It turns out that generation after generation of parents, coaches, and gym teachers alike have been right all along: playing team sports really is good for you, and especially when you’re at a young age. These are the key findings of a major study that, through meta-analysis and systematic review of multiple previous studies, has drawn clear conclusions about the benefits of playing team sports, and especially when the athletes in question are young.
Playing team sports is shown to be good for physical health, for improving social skills, and also to provide myriad mental and emotional health benefits for each person on the team.
The Scope of the Team Sports Benefits Study
The scientific study in question, shared by the National Institutes of Health and titled “The behavioral, psychological, and social impacts of team sports: a systematic review and meta-analysis,” was audacious indeed. The researchers and looked at approximately three dozen studies sourced from 10 nations spread across four continents and spanning many decades. The timeframe of the studies considered dates all the way back to 1950 and ran up until as recently as the year 2020, and the subjects in question were athletes under the age of 25.
Such a truly longitudinal study allowed for the control of many factors, thus the data gleaned is more reliable. And indeed, many of the findings were pleasantly surprising, as well.
Playing team sports improves mental health
The researchers found, unequivocally, that involvement in team sports is a net positive for mental and emotional well-being for young people.
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Those youths who were involved in team sports were found to have lower instances of depression and anxiety, they showed fewer instances of anorexia, and the team sport athletes expressed lower rates of suicidal ideation than peers who did not participate in team sporting activities.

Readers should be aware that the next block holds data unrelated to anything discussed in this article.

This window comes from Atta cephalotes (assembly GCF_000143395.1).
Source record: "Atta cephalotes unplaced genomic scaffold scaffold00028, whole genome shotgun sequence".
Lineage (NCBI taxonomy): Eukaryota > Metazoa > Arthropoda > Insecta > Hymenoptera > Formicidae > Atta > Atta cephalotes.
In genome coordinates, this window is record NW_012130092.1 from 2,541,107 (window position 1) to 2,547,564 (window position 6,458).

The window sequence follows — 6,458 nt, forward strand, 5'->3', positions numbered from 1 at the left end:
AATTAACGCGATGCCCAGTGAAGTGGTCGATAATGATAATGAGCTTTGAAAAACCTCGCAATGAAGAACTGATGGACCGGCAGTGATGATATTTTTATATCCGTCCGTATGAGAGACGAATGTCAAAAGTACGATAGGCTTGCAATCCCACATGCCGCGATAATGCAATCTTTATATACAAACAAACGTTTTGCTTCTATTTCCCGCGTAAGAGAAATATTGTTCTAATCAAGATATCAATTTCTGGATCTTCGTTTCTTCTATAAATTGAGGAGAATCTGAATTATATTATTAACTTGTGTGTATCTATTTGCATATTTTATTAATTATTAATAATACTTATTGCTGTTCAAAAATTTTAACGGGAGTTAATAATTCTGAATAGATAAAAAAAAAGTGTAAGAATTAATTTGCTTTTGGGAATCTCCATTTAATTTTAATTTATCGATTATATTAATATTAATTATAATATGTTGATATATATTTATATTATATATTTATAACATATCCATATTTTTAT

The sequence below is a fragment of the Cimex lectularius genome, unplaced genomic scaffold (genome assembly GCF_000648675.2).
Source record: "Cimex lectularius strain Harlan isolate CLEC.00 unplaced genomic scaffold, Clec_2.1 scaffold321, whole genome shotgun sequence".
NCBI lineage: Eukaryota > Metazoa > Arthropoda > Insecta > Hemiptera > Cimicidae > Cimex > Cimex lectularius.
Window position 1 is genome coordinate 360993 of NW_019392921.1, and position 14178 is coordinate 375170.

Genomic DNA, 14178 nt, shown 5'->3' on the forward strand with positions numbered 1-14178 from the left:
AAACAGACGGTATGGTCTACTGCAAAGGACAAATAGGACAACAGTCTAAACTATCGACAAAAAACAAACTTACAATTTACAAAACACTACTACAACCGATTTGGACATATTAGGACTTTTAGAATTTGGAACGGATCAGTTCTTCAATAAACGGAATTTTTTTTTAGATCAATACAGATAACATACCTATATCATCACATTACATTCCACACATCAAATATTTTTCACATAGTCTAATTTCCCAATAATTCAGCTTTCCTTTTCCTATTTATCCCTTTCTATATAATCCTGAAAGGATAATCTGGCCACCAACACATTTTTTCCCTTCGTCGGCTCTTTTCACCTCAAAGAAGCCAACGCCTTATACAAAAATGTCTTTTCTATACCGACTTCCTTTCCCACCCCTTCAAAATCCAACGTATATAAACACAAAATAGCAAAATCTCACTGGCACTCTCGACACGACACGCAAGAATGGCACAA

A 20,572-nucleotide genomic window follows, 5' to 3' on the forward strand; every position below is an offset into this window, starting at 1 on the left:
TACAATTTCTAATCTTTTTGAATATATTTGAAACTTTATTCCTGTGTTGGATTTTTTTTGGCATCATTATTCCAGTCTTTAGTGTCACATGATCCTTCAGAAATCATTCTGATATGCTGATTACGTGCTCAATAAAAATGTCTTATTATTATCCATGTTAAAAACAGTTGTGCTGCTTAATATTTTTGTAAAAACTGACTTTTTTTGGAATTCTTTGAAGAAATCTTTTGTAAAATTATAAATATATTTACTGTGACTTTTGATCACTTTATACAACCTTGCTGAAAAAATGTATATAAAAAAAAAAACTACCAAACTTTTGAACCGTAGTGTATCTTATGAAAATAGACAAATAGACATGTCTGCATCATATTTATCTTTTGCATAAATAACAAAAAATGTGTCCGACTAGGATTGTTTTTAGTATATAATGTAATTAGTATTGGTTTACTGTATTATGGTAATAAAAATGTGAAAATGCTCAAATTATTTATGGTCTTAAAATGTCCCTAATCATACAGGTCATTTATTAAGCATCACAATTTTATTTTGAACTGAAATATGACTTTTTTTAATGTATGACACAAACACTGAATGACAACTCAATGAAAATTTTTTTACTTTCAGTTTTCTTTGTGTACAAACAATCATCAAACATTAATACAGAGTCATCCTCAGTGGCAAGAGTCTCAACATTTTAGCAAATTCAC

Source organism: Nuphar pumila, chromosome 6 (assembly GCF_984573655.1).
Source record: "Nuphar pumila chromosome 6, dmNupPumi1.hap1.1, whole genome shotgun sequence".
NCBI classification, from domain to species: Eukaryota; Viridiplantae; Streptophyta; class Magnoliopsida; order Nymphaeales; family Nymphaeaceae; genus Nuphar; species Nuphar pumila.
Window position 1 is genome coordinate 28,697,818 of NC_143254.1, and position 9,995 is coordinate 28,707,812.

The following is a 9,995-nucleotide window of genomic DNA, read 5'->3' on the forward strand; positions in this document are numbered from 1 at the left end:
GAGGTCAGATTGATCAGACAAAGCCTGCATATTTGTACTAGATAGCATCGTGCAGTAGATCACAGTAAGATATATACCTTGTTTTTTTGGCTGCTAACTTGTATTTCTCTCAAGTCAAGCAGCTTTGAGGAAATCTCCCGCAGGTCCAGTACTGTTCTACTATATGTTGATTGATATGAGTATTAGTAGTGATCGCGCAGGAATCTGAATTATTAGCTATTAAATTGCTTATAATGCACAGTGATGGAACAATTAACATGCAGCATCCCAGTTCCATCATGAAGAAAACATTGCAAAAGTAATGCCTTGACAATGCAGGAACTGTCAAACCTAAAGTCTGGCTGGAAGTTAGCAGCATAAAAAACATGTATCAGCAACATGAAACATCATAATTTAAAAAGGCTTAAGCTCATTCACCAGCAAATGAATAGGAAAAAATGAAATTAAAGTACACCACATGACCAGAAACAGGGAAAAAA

Team sports involvement reduces the likelihood of self-destructive behaviors
Young athletes who are regularly involved in team sports tend to be more averse to risky, potentially dangerous or damaging behaviors than those of similar ages who were unaffiliated with any teams. The study found young team players (so to speak) were less likely to use tobacco, were less prone to use alcohol or illicit drugs, and were less likely to engage in delinquent or even criminal behavior.
Team sports can motivate you to get (and stay) fit
Playing team sports can do wonders for motivation, which is for many people the hardest part of physical fitness writ large. Someone who may loathe the idea of heading out for a run on their own or may have trouble sticking with it through a solo workout at the gym may find it easy to power through a game or even to run laps and execute drills during practice because of the motivation of camaraderie.
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When you share common goals with you teammates and go through shared experiences, you will work harder in the moment and you will take more away from a game or a practice than you would from a solo experience, which leads to positive reinforcement associated with exercise.